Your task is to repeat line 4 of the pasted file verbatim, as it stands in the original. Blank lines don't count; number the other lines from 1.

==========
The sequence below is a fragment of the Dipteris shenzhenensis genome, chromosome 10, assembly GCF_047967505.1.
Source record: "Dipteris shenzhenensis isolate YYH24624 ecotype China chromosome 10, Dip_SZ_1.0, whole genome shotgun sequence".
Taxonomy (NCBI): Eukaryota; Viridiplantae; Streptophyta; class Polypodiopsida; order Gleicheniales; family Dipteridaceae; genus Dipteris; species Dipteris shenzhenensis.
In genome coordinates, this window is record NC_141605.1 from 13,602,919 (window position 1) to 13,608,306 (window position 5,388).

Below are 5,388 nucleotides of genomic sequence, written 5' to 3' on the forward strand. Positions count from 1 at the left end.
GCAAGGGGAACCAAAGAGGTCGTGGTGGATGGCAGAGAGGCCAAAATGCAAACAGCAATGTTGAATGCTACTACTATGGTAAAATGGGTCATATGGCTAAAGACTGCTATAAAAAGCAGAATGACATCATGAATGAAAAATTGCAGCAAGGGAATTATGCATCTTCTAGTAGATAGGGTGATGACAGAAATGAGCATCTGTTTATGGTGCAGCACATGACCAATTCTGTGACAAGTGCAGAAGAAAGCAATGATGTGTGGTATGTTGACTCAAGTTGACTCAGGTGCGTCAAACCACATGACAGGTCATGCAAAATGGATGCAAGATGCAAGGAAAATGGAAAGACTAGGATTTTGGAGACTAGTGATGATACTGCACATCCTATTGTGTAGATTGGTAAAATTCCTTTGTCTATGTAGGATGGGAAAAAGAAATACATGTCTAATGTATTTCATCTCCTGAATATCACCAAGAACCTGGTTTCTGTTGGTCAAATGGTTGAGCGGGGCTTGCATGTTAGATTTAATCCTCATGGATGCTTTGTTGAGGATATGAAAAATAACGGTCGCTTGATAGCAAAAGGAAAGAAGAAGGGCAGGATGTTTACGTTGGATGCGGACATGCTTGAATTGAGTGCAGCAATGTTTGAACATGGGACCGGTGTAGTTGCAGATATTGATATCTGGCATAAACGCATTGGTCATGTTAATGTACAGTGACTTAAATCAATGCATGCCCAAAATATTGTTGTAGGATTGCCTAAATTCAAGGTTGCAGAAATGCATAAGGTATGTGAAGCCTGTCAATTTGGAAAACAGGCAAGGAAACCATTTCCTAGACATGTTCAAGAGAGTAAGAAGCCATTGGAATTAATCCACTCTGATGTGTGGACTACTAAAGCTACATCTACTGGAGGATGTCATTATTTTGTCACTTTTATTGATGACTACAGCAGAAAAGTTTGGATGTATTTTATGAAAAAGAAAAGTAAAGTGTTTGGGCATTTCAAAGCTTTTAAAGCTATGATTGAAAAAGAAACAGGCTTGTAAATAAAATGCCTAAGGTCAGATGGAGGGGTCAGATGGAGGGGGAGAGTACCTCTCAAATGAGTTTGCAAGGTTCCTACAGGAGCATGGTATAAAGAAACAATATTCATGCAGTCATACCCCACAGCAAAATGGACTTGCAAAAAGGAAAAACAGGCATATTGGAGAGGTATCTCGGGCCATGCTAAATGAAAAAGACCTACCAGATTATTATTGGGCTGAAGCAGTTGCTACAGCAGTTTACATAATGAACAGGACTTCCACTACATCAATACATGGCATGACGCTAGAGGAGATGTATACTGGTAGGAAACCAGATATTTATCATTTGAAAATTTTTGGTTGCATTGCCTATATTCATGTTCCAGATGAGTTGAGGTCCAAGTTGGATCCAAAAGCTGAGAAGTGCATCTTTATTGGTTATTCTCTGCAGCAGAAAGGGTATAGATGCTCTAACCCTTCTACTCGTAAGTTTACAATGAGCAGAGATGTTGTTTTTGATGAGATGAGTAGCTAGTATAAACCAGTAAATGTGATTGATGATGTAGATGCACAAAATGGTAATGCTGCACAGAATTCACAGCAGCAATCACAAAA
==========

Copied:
In genome coordinates, this window is record NC_141605.1 from 13,602,919 (window position 1) to 13,608,306 (window position 5,388).